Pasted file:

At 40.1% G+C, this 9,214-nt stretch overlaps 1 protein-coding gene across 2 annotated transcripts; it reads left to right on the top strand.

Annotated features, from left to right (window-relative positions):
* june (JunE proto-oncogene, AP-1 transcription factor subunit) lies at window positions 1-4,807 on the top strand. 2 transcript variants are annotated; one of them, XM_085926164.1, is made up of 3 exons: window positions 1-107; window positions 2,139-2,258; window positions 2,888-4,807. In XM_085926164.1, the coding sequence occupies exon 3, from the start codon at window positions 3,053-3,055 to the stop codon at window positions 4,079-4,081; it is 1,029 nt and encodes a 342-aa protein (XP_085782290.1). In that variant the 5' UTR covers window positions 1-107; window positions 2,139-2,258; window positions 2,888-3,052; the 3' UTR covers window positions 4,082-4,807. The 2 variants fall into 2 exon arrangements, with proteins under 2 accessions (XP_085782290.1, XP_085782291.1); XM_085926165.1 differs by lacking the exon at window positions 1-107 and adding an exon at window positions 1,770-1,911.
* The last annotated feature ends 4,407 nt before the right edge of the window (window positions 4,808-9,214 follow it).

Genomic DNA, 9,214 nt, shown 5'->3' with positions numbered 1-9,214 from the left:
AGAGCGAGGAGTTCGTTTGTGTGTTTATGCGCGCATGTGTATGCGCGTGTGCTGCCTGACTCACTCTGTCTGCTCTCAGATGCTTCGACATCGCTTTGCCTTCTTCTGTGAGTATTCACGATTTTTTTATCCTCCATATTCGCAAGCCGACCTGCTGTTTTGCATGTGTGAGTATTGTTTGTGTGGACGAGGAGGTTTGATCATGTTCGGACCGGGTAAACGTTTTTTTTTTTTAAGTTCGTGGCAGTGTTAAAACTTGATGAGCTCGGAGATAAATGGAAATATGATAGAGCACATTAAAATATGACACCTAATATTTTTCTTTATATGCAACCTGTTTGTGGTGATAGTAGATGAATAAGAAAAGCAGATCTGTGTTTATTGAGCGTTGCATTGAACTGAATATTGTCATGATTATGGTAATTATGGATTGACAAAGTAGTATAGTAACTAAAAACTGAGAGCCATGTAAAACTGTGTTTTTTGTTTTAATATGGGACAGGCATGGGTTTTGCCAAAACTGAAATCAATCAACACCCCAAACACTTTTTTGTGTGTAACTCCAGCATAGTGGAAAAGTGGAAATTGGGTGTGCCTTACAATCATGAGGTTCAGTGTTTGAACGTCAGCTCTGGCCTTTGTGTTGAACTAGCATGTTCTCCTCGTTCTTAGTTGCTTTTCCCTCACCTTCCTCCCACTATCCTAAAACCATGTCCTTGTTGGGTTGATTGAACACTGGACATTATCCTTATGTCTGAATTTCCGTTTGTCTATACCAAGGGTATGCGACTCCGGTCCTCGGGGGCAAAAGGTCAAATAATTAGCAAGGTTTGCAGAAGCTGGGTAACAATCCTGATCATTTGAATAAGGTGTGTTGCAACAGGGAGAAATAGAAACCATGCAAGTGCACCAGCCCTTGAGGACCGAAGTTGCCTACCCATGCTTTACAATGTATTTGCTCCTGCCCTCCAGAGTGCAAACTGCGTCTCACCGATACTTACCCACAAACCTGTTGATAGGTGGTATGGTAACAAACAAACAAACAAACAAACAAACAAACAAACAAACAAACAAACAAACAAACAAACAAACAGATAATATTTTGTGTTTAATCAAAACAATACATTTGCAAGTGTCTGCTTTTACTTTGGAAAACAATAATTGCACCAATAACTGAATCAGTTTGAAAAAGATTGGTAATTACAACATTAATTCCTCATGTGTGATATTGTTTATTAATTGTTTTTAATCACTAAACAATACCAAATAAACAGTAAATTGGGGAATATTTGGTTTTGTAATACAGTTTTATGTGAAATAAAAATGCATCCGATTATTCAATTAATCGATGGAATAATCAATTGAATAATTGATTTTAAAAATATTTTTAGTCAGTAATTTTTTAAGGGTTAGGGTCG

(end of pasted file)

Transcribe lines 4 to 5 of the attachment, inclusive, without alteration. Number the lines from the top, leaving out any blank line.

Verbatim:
* The last annotated feature ends 4,407 nt before the right edge of the window (window positions 4,808-9,214 follow it).

Genomic DNA, 9,214 nt, shown 5'->3' with positions numbered 1-9,214 from the left: